The Prescience of Octavia Butler’s Kindred

Since the 2016 election of Donald Trump, acknowledgments of Octavia E. Butler’s prescience have become more routine. With its stark picture of citizens desperate for water and safety, her 1993 novel Parable of the Sower became a New York Times bestseller in September 2020. This fulfilled one of its author’s goals, even if posthumously. As readers live with climate change and face a pandemic with remarkably unqualified people in charge, other Butler titles are commanding attention. Parable of the Talents (1998), set in 2032 and offering a bleak portrait of the future, was recently re-published. Meanwhile, a Library of America volume is in the works that will include Fledgling (2005) and its vampire protagonist.

Kindred, Butler’s 1979 novel whose characters experience slavery through unexplained time travel, is enjoying robust sales, partly thanks to its 2017 graphic novel adaptation. However, this text is generally ignored in discussions of Butler’s prescience. Yet, Kindred, with its ties to the nineteenth-century past, has as much to offer those struggling with the current historical moment as does her apocalypse fiction.

In particular, Kindred pushes against the urge to respond to Trump’s naked racism with a renewed faith in colorblindness. He launched his campaign by calling Mexicans “rapists,” and his administration initiated a “Muslim ban” and incarcerates immigrant children. In this climate, some are clinging to a conception of American progress that revolves around “transcending” race, rather than committing to dismantling racism. Kindred can help readers see the danger of that tendency. As Butler’s novel takes pains to help readers navigate the past, present, and future, it is unequivocal about the folly of ignoring race, and racism’s prominence — even, and particularly, in the most intimate matters.

In Kindred, the black woman protagonist Dana has recently moved to the suburbs with her white husband Kevin, and they believe their home benefits not only them but also the nation. In short, they believe interracial marriage epitomizes progress. However, Dana is pulled back into the 1800s on several occasions, all when the life of her slaveholding great, great grandfather Rufus is in danger. After Kevin ends up transported with her, they must play “master” and “slave” to survive, and the experience forces an acknowledgement of the racial dynamics of their marriage, even in their 1970s present. The question hovering over this couple is a question that Kindred insists hovers over the nation: Is this still the master’s house??? Butler’s novel suggests that any definition of success or progress that involves evading that question will doom individuals and the nation.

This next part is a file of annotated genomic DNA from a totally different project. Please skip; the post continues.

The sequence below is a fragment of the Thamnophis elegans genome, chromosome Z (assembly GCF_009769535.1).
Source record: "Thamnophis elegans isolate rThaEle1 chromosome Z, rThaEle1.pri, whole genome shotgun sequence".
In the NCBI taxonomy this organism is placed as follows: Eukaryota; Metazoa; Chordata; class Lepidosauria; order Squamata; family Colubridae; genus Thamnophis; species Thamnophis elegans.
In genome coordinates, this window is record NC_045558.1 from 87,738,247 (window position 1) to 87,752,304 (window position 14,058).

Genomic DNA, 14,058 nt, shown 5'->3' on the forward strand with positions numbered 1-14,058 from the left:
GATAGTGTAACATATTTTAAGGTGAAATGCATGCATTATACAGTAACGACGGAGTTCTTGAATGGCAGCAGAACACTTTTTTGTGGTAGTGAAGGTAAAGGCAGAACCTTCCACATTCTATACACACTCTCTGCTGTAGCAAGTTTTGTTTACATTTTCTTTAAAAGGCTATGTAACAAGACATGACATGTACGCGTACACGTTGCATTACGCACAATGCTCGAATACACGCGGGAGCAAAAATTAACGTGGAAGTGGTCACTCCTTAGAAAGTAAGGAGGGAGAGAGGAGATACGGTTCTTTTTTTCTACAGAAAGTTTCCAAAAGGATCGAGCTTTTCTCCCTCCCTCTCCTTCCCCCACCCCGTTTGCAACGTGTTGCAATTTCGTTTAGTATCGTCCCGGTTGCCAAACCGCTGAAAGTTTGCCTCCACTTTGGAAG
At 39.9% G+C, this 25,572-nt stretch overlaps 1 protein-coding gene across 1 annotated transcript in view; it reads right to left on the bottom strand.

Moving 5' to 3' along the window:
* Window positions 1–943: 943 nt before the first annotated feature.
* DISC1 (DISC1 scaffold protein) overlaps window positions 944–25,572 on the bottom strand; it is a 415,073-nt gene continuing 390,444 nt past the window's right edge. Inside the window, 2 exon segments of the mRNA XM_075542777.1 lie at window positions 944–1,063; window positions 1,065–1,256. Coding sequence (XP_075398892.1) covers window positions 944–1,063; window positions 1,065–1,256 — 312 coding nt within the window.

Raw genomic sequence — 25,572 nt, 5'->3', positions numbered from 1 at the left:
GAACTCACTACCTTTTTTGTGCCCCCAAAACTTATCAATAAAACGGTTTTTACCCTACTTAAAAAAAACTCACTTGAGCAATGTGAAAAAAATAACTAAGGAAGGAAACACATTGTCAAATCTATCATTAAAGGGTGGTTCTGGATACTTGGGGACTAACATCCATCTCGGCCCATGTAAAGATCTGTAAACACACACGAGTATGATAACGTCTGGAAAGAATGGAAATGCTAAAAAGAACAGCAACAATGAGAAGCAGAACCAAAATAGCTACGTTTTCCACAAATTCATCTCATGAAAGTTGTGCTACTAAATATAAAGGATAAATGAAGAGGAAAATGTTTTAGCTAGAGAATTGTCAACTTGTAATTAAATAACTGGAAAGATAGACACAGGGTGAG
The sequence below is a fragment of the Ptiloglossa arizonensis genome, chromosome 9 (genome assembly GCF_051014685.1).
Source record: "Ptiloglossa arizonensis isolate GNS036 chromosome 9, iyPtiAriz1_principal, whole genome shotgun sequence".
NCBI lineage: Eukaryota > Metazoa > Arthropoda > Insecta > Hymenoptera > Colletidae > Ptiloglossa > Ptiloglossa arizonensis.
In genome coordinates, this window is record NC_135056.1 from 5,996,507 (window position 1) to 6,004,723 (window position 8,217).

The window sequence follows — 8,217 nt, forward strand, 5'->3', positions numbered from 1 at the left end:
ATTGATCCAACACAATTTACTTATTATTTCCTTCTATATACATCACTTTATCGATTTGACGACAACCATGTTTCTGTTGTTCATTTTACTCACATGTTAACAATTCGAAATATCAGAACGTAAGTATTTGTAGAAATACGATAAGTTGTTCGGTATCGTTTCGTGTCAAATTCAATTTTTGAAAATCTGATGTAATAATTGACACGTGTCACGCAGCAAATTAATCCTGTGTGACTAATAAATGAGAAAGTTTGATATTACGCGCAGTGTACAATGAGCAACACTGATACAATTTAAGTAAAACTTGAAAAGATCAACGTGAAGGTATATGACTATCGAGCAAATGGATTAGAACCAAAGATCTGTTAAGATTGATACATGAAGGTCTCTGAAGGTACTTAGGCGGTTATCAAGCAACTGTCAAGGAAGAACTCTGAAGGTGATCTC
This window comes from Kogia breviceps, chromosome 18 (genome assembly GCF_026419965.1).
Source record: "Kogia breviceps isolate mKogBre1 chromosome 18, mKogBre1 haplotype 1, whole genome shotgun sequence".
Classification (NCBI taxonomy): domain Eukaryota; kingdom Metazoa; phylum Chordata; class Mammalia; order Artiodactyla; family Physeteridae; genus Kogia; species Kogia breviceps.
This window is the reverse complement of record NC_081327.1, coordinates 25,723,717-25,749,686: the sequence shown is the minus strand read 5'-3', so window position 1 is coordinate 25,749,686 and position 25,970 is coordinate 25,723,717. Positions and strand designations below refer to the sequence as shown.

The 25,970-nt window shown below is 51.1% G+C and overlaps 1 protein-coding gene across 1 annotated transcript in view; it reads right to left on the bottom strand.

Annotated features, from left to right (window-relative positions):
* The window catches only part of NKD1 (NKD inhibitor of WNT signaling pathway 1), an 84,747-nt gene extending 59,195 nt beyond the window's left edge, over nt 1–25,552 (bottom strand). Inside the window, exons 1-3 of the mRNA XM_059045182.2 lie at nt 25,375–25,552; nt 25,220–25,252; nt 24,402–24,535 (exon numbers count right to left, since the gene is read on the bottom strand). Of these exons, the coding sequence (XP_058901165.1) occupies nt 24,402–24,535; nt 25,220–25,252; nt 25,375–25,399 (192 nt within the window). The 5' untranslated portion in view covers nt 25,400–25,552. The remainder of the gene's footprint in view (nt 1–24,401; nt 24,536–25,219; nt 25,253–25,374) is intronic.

Kevin and Dana love each other, but that does not keep them from wondering whether their life together is a modern-day version of a sexualized master/slave relationship. Prior to history’s intrusion, Kevin and Dana happily ignore the nation’s racial past and present, defining success in terms of transcending race, but time travel as Black woman and white man makes racial obliviousness impossible. Butler leaves no ambiguity: when both members of an interracial couple recognize that history cannot be escaped, each wonders whether there is any real difference between the circumstances of their modern relationship and the circumstances that defined those of the past.

Once she begins facing the link between the past and present, Dana wonders if she might be a race traitor as she begins regretting the ties she severed. She had dismissed family members who were disappointed because she had not married a Black man, but she later wonders if they had simply understood that race still mattered. Likewise, Kevin wonders whether he can ever be more in Dana’s eyes than a racist, like those who brutalize her in the slave past.

Kevin faces the reverberating power of the past when Dana returns to the 1970s while being attacked by a rapacious slave patroller. When she regains consciousness, she does not realize that the man hovering over her is her loving husband Kevin and not the patroller. Panicking, she “scrambled away, kicking him, clawing the hands that reached out for [her], trying to bite, lunging up towards his eyes.” Later, Kevin asks, “Do I really look like that patroller?” She says he does not, but Kevin’s uneasiness fails to subside and he asks further, “Do I look like someone you can come back to?” Kevin seems to wonder what will become of their union if Dana can no longer distinguish between him and the brutal white men in her time traveling past. If Dana can see no difference, she cannot be with Kevin, and this possibility creates tremendous anxiety.